Alternatively, you might want to pick one of the advertised downloads (click on the “Downloads” button in the upper right of the doyouspeakOCCI development home page at GitHub.

If you wish to run the service on your local system for testing purposes, please take a look at the doyouspeakOCCI Installation Guide for a detailed explanation on how to setup the environment.


doyouspeakOCCI aims to be a community effort, and help is always welcome. Please contact us on the mailing list to learn more.


We think that doyouspeakOCCI should be available to everyone with the utmost amount of freedom. To make sure that contributions to doyouspeakOCCI itself remain perpetually free, the code has been developed under the GNU General Public License, Version 3. The documentation coming with doyouspeakocci is available under a Creative Commons Attribution Share-Alike 3.0 License.

OCCI and OpenStack

OpenStack is one of the major players in the cloud community at the moment. Still it currently lacks an standardized Interface which can be used to manage VMs. This changes now! During the Cloud Plugfest OCCI has been demoed on top of OpenStack.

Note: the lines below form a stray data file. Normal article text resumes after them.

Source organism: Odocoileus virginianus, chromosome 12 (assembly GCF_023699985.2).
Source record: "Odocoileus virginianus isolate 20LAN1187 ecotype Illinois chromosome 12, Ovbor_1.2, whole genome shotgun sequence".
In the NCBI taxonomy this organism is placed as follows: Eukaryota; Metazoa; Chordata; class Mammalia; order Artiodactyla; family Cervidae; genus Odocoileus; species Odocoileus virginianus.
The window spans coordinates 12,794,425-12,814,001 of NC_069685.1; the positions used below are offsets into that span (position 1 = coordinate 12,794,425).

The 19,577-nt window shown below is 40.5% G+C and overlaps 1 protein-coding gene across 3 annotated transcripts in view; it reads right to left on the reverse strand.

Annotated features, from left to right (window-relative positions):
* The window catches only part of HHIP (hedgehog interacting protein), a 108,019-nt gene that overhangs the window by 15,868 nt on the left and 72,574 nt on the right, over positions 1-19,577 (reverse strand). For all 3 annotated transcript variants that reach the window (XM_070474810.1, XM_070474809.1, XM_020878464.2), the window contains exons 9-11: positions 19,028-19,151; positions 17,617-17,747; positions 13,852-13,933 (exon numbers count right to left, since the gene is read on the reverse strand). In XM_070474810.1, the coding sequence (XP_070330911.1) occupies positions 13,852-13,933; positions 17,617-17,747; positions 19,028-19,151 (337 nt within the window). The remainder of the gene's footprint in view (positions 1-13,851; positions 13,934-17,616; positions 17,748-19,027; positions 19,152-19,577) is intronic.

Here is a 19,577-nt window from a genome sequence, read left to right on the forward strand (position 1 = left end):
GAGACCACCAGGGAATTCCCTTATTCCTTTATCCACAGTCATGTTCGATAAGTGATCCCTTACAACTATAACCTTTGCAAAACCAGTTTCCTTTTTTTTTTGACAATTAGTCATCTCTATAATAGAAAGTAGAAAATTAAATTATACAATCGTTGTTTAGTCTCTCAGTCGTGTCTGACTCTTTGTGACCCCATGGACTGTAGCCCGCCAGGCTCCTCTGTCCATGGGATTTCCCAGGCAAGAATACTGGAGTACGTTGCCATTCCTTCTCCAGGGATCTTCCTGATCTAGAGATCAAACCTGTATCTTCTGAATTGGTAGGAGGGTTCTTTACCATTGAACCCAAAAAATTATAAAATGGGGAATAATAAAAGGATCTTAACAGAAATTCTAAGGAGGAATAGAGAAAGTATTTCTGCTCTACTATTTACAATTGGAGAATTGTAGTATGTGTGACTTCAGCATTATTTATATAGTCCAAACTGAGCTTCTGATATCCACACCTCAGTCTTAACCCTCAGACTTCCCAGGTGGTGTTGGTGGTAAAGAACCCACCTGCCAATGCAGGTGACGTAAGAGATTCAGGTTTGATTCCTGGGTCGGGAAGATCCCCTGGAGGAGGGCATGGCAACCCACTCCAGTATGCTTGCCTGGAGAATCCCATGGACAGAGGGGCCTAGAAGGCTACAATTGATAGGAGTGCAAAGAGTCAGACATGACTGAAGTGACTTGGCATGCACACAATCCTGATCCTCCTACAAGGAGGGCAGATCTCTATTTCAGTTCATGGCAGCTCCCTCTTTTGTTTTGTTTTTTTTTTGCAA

The blueprint (details on wiki) for this feature enhancement has been around a while now. And based on this blueprint a first implementation has been created.

Andy Edmonds presented the following slides during the Cloud Plugfest in Düsseldorf which highlight more details of the OCCI interface for OpenStack

As noted this work has partly been sponsored by dgsi and FI-WARE. Now on to interoperability testing and looking into getting other Standards like CDMI on top of OpenStack.